Fighting is nothing new among humans. We've pummeled one another for millennia. Ancient texts like the Babylonian epic poem "Gilgamesh" and the Bible describe early acts of physical brutality. Archaeologists have found physical evidence of even earlier violence. The famed Iceman of the Alps, whose mummy was found in 1991, is believed to have been ritually murdered in an act of human sacrifice 5,300 years ago [source: Gugliotta]. Physical aggression has clearly been around for a while. The question is: Are we like this naturally, or is violence a behavior we've adopted?
Psychologists have debated endlessly over the nature of violence. Some theorize it's innate in all humans, suddenly and irresistibly brought to the fore by some external stimulus or medical condition. Others believe that violence is a learned trait. This school of thought is supported by anthropological notions that humans lived peacefully in small groups before civilization developed. They theorize that violence emerged out of humans living closely together and the hierarchy that developed out of agriculture and the domestication of animals [source: Bacciagaluppi].
Over time we learned to harness that violence. It was eventually determined that the same social structure, which may have produced violence, couldn't sustain it. We're meant to all get along so that society can thrive; any assault inflicted on an individual undermines the social structure [source: Miller]. That is unless the violence itself is structured, say in the form of a spectator sport like boxing. Fighting goes from an uncontrolled act of violence to a sanctioned outlet for aggression and a chance for glory.
Boxing and wrestling were both featured events at the early Olympics 2,700 years ago. Boxing matches were generally lawless beatings from then on until 1743, when the first rules governing the sport were published by Jack Boughton, a man who'd killed one of his opponents in a match in 1741 and wrote the rules to prevent such an accident from happening again [source: University of Florida]. Even after boxing federations developed and regulated the sport in the 1860s, part of the sport continued to maintain its underground appeal. Bare-knuckled boxing matches were staged throughout the 20th century in places like abandoned buildings, bars and even carnivals in the United States and Great Britain [source: University of Sheffield]. Pugilism -- boxing -- spread throughout the world, taking root in Asia and South America soon after being exported to the U.S. from the U.K.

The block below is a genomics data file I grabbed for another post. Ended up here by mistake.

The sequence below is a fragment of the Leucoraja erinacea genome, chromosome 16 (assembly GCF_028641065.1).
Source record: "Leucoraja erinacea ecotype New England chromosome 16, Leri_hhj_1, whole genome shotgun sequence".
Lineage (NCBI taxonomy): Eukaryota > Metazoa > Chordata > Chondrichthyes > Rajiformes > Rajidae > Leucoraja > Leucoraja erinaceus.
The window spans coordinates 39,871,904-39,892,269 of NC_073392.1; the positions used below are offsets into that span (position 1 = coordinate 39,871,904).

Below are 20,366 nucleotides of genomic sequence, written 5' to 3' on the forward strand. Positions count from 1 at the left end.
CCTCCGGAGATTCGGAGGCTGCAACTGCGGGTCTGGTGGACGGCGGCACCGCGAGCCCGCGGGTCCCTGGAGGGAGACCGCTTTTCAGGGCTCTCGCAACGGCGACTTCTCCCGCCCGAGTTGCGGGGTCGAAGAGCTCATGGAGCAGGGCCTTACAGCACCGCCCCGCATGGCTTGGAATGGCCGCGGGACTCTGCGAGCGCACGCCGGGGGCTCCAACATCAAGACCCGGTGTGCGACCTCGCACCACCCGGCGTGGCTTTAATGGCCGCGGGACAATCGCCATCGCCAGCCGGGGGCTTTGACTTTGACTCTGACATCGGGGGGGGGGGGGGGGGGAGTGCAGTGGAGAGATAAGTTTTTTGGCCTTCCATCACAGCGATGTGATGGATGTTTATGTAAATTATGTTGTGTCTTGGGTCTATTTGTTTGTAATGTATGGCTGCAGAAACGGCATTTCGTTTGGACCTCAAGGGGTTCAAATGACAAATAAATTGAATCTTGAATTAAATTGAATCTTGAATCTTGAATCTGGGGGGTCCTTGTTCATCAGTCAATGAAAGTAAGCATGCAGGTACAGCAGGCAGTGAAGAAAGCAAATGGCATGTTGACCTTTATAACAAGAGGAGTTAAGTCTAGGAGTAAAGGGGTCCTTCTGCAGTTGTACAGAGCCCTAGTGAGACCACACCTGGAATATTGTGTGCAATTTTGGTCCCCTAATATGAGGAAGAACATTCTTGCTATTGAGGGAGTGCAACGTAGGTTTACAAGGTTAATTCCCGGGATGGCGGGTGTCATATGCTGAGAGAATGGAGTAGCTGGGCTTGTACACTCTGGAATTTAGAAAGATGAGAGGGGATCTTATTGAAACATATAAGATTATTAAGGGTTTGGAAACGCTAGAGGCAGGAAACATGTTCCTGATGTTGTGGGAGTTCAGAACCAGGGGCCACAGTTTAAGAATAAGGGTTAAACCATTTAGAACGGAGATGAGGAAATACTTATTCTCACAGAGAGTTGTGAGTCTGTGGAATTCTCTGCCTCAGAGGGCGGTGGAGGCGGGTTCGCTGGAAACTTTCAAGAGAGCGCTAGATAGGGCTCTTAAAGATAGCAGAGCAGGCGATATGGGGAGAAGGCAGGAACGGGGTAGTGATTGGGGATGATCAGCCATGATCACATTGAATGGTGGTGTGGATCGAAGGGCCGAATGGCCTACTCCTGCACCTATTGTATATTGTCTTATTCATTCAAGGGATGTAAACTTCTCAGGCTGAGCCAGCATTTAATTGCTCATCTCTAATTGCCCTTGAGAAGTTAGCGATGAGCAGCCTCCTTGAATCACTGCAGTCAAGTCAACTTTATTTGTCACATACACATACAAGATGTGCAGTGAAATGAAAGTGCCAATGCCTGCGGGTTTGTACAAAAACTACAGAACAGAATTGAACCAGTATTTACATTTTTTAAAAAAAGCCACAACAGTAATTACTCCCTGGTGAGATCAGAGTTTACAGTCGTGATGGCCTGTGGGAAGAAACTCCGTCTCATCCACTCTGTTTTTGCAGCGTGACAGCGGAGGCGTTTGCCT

No matter where boxing matches were held, there was one commonality among them all: money. It can take some encouragement to fight another person when he or she has done nothing to you, and money has traditionally been the grease that keeps the pugilistic wheels going. Boxers get a purse -- prize -- for winning and, in regulated matches, the losers do, too. Promoters make a cut from a boxer's winnings, and even fans may bet on the outcome of the fight (though that's illegal in the U.S.).
But it wasn't until 1996 that the mind of author Chuck Palahniuk produced the concept of a fight club: no money, very few rules and highly secretive. The idea appears to have caught on. After the book and movie came out, reports of real-life fight clubs trickled out via the media. In places like San Francisco and New York, men and women alike assembled for knockdown, drag-out fights with few rules and for no money.
Find out about these real-life fight clubs on the next page.